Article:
This guide does not promulgate new requirements; instead, it describes what is required by U.S. generally accepted accounting principles (GAAP) and explains best practices for complying with those requirements. The complexity of the valuation issues discussed in this guide reflects the level of judgment required in estimating fair value in accordance with FASB ASC 820. The specific facts and circumstances for each investment matter. The extensive discussion in the guide will help to educate those who need to understand the valuations prepared by VC and private equity (PE) funds about the complexity of this industry and the inherent estimation uncertainty associated with these estimates.
As a practitioner who is new to the PE and VC industry, how do I best use the guide to get up to speed on the issues that are most critical to valuing my portfolio?
A practitioner new to this industry might first review chapters that cover broad industry issues: chapter 1, "Overview of the Private Equity and Venture Capital Industry and Its Investment Strategies," chapter 3, "Market Participant Assumptions," chapter 4 "Determining the Unit of Account and the Assumed Transaction for Measuring the Fair Value of Investments," and chapter 10, "Calibration," will be particularly beneficial. These chapters provide context for more specific examples. The general valuation chapters provide an overview of the valuation methodologies that are appropriate for valuing these types of investments and provide details that may be relevant to a current need, such as chapter 6.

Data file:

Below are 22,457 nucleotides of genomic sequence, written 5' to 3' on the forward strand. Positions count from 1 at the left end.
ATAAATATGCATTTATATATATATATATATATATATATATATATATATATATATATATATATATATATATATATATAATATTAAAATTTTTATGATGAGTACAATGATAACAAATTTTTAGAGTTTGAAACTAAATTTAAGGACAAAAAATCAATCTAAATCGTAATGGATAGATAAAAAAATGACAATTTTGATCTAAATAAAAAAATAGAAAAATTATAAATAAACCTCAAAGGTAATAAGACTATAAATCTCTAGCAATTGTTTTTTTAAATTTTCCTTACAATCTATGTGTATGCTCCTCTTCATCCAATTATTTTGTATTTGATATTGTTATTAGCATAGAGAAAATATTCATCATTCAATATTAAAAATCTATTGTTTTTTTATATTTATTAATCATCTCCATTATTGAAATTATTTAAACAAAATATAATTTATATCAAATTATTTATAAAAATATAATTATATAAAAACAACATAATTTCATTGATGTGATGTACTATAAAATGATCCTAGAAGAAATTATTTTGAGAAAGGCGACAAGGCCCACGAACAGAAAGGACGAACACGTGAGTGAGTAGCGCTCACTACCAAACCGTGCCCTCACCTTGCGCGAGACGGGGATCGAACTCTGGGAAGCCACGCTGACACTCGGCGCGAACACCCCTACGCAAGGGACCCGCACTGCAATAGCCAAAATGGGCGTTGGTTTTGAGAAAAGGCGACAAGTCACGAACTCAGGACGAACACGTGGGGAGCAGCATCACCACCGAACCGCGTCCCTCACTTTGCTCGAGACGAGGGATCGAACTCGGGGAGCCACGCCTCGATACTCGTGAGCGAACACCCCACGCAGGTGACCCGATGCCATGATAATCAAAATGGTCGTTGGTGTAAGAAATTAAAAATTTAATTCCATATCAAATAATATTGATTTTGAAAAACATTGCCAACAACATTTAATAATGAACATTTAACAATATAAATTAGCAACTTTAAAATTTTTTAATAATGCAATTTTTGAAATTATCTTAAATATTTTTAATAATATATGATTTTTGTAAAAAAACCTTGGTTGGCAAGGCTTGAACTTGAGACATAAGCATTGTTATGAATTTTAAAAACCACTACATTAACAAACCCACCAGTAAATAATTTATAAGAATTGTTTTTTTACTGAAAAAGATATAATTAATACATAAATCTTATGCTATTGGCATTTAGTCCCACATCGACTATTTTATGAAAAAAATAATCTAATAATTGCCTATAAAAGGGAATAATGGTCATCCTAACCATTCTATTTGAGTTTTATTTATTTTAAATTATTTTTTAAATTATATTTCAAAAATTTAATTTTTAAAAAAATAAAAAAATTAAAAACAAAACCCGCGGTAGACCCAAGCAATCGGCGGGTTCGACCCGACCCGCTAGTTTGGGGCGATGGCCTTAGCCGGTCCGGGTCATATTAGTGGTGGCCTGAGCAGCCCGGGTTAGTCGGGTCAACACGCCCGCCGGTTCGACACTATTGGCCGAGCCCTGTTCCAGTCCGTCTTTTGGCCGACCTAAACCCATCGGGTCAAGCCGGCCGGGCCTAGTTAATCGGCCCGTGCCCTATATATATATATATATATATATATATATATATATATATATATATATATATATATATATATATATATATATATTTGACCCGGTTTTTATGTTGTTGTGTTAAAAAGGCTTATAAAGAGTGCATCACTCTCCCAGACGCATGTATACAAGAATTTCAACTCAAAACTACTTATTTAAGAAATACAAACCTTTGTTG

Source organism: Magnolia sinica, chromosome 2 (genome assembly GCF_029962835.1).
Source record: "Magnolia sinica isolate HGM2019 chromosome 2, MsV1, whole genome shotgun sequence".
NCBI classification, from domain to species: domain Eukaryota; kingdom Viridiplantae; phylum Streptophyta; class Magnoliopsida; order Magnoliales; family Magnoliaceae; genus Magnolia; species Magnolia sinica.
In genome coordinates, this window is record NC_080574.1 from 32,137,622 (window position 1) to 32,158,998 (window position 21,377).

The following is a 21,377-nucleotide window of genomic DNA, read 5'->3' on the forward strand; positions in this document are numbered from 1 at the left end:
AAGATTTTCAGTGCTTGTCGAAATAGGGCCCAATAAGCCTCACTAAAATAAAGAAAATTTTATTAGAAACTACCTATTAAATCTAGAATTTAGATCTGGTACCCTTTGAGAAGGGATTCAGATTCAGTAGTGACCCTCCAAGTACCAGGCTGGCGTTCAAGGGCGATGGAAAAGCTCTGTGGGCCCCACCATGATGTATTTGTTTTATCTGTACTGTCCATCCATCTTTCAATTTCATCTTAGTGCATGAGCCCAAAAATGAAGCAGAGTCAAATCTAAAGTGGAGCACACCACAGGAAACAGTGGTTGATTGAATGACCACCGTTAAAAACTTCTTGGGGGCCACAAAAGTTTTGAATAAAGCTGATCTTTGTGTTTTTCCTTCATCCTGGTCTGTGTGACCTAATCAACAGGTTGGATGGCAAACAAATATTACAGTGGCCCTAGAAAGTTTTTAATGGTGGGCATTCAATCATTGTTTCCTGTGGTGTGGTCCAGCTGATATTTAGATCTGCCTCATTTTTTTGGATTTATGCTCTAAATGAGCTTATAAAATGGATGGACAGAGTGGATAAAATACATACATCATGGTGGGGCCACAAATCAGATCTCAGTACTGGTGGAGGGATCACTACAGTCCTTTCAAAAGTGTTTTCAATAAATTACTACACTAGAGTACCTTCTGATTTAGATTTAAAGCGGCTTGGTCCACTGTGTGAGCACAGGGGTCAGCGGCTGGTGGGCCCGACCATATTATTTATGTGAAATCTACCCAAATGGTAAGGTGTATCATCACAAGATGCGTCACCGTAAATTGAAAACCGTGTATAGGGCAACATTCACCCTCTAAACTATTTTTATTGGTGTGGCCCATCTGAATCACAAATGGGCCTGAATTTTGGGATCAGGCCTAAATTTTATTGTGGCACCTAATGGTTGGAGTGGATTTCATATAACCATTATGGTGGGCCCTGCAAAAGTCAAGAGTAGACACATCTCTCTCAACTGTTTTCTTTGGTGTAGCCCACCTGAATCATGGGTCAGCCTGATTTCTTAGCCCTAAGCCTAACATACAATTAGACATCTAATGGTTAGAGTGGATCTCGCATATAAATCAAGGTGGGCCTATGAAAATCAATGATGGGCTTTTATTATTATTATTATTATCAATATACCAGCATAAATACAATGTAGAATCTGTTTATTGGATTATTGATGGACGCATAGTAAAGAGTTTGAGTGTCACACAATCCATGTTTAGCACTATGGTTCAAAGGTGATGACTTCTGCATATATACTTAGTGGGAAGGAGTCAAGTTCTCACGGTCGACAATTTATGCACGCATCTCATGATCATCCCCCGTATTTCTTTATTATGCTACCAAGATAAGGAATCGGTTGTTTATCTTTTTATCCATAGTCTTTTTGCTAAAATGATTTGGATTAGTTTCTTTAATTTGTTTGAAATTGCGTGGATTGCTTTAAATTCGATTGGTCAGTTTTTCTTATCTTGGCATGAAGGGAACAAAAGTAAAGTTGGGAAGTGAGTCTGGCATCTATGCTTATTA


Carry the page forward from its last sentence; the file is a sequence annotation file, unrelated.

The examples in appendix C illustrate a broad spectrum of situations, covering different investment strategies (for example, LBO, early-stage VC investments, and business development companies) and industries (for example, real estate, biotech, software, cleantech, oil and gas, and medical devices, among others; including capital intensive and low capital growth businesses). The introduction to the appendix provides a summary to assist practitioners in quickly identifying those examples that are most relevant for a specific valuation need. However, practitioners are recommended to read through all examples that are at all similar to investments in the portfolio.
Finally, practitioners are encouraged to review chapter 11, "Backtesting," and chapter 12, "Factors to Consider at or Near a Transaction Date," for additional examples addressing commonly encountered issues for this industry, as well as chapter 13, "Special Topics," for less frequently encountered situations, and chapter 14, “Frequently Asked Questions” for general guidance.
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Leveraged from Chapter 14 of the AICPA Accounting and Valuation Guide: Valuation of Portfolio Company Investments of Venture Capital and Private Equity Funds and Other Investment Companies.